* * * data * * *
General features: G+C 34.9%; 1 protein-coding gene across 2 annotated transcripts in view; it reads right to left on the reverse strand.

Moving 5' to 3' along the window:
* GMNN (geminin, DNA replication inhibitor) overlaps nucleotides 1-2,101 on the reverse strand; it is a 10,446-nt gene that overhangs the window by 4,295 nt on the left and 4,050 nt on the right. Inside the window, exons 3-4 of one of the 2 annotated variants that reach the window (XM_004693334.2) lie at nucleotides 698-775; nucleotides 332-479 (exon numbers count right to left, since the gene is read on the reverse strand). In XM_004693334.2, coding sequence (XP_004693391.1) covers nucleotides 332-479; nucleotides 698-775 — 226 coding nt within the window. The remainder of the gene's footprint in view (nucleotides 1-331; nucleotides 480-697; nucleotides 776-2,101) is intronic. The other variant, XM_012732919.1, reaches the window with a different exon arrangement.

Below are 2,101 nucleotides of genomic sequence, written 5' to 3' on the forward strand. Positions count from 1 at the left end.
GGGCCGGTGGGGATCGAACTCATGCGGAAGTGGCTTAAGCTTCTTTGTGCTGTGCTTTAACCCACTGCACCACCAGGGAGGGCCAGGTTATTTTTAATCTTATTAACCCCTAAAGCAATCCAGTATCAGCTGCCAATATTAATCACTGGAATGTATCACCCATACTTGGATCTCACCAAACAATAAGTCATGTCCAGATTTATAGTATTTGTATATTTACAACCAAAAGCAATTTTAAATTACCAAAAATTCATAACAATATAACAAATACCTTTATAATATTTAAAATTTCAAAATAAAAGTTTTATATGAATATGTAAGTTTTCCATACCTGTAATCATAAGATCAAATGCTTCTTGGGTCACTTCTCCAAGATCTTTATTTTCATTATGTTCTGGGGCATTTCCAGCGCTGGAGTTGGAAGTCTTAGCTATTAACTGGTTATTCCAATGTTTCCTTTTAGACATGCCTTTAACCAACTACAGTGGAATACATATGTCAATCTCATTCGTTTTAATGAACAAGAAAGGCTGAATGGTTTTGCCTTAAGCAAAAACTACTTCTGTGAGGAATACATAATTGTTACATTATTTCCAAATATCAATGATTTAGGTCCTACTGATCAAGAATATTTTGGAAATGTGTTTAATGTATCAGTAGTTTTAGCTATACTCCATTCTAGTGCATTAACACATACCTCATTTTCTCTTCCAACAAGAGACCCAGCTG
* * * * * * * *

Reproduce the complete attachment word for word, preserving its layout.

General features: G+C 34.9%; 1 protein-coding gene across 2 annotated transcripts in view; it reads right to left on the reverse strand.

Moving 5' to 3' along the window:
* GMNN (geminin, DNA replication inhibitor) overlaps nucleotides 1-2,101 on the reverse strand; it is a 10,446-nt gene that overhangs the window by 4,295 nt on the left and 4,050 nt on the right. Inside the window, exons 3-4 of one of the 2 annotated variants that reach the window (XM_004693334.2) lie at nucleotides 698-775; nucleotides 332-479 (exon numbers count right to left, since the gene is read on the reverse strand). In XM_004693334.2, coding sequence (XP_004693391.1) covers nucleotides 332-479; nucleotides 698-775 — 226 coding nt within the window. The remainder of the gene's footprint in view (nucleotides 1-331; nucleotides 480-697; nucleotides 776-2,101) is intronic. The other variant, XM_012732919.1, reaches the window with a different exon arrangement.

Below are 2,101 nucleotides of genomic sequence, written 5' to 3' on the forward strand. Positions count from 1 at the left end.
GGGCCGGTGGGGATCGAACTCATGCGGAAGTGGCTTAAGCTTCTTTGTGCTGTGCTTTAACCCACTGCACCACCAGGGAGGGCCAGGTTATTTTTAATCTTATTAACCCCTAAAGCAATCCAGTATCAGCTGCCAATATTAATCACTGGAATGTATCACCCATACTTGGATCTCACCAAACAATAAGTCATGTCCAGATTTATAGTATTTGTATATTTACAACCAAAAGCAATTTTAAATTACCAAAAATTCATAACAATATAACAAATACCTTTATAATATTTAAAATTTCAAAATAAAAGTTTTATATGAATATGTAAGTTTTCCATACCTGTAATCATAAGATCAAATGCTTCTTGGGTCACTTCTCCAAGATCTTTATTTTCATTATGTTCTGGGGCATTTCCAGCGCTGGAGTTGGAAGTCTTAGCTATTAACTGGTTATTCCAATGTTTCCTTTTAGACATGCCTTTAACCAACTACAGTGGAATACATATGTCAATCTCATTCGTTTTAATGAACAAGAAAGGCTGAATGGTTTTGCCTTAAGCAAAAACTACTTCTGTGAGGAATACATAATTGTTACATTATTTCCAAATATCAATGATTTAGGTCCTACTGATCAAGAATATTTTGGAAATGTGTTTAATGTATCAGTAGTTTTAGCTATACTCCATTCTAGTGCATTAACACATACCTCATTTTCTCTTCCAACAAGAGACCCAGCTG